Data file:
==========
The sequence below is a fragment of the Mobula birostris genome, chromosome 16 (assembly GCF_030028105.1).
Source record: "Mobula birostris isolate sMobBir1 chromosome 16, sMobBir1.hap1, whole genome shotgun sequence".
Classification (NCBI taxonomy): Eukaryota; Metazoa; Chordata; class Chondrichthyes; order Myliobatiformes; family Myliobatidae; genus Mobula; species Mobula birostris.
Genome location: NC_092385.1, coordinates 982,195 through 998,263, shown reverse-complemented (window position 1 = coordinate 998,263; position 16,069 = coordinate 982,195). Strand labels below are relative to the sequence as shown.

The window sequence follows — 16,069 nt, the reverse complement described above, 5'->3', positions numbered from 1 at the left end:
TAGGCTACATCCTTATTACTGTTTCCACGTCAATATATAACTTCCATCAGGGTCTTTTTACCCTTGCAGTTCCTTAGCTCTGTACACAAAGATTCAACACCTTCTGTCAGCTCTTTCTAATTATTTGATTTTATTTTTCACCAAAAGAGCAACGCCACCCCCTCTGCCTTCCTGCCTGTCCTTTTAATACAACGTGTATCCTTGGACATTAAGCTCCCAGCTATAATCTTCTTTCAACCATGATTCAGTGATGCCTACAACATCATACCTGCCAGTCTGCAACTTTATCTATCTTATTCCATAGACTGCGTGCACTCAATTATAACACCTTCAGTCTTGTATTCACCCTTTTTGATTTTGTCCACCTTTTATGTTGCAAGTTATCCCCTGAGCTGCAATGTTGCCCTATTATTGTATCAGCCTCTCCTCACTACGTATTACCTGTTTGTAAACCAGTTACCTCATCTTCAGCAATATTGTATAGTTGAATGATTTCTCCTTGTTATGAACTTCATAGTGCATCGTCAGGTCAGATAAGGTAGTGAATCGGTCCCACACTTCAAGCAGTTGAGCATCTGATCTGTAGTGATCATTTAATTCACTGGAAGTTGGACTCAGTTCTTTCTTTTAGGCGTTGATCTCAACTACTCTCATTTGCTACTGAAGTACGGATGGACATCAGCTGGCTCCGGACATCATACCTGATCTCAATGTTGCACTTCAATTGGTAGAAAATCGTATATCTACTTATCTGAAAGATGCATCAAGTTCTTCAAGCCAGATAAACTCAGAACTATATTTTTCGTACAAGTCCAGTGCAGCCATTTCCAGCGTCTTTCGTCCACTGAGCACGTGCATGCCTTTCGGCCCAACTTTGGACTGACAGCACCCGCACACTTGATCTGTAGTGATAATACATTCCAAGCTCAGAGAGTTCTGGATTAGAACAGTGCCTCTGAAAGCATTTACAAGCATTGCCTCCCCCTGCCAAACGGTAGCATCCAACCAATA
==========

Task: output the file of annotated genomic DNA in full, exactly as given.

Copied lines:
The sequence below is a fragment of the Mobula birostris genome, chromosome 16 (assembly GCF_030028105.1).
Source record: "Mobula birostris isolate sMobBir1 chromosome 16, sMobBir1.hap1, whole genome shotgun sequence".
Classification (NCBI taxonomy): Eukaryota; Metazoa; Chordata; class Chondrichthyes; order Myliobatiformes; family Myliobatidae; genus Mobula; species Mobula birostris.
Genome location: NC_092385.1, coordinates 982,195 through 998,263, shown reverse-complemented (window position 1 = coordinate 998,263; position 16,069 = coordinate 982,195). Strand labels below are relative to the sequence as shown.

The window sequence follows — 16,069 nt, the reverse complement described above, 5'->3', positions numbered from 1 at the left end:
TAGGCTACATCCTTATTACTGTTTCCACGTCAATATATAACTTCCATCAGGGTCTTTTTACCCTTGCAGTTCCTTAGCTCTGTACACAAAGATTCAACACCTTCTGTCAGCTCTTTCTAATTATTTGATTTTATTTTTCACCAAAAGAGCAACGCCACCCCCTCTGCCTTCCTGCCTGTCCTTTTAATACAACGTGTATCCTTGGACATTAAGCTCCCAGCTATAATCTTCTTTCAACCATGATTCAGTGATGCCTACAACATCATACCTGCCAGTCTGCAACTTTATCTATCTTATTCCATAGACTGCGTGCACTCAATTATAACACCTTCAGTCTTGTATTCACCCTTTTTGATTTTGTCCACCTTTTATGTTGCAAGTTATCCCCTGAGCTGCAATGTTGCCCTATTATTGTATCAGCCTCTCCTCACTACGTATTACCTGTTTGTAAACCAGTTACCTCATCTTCAGCAATATTGTATAGTTGAATGATTTCTCCTTGTTATGAACTTCATAGTGCATCGTCAGGTCAGATAAGGTAGTGAATCGGTCCCACACTTCAAGCAGTTGAGCATCTGATCTGTAGTGATCATTTAATTCACTGGAAGTTGGACTCAGTTCTTTCTTTTAGGCGTTGATCTCAACTACTCTCATTTGCTACTGAAGTACGGATGGACATCAGCTGGCTCCGGACATCATACCTGATCTCAATGTTGCACTTCAATTGGTAGAAAATCGTATATCTACTTATCTGAAAGATGCATCAAGTTCTTCAAGCCAGATAAACTCAGAACTATATTTTTCGTACAAGTCCAGTGCAGCCATTTCCAGCGTCTTTCGTCCACTGAGCACGTGCATGCCTTTCGGCCCAACTTTGGACTGACAGCACCCGCACACTTGATCTGTAGTGATAATACATTCCAAGCTCAGAGAGTTCTGGATTAGAACAGTGCCTCTGAAAGCATTTACAAGCATTGCCTCCCCCTGCCAAACGGTAGCATCCAACCAATA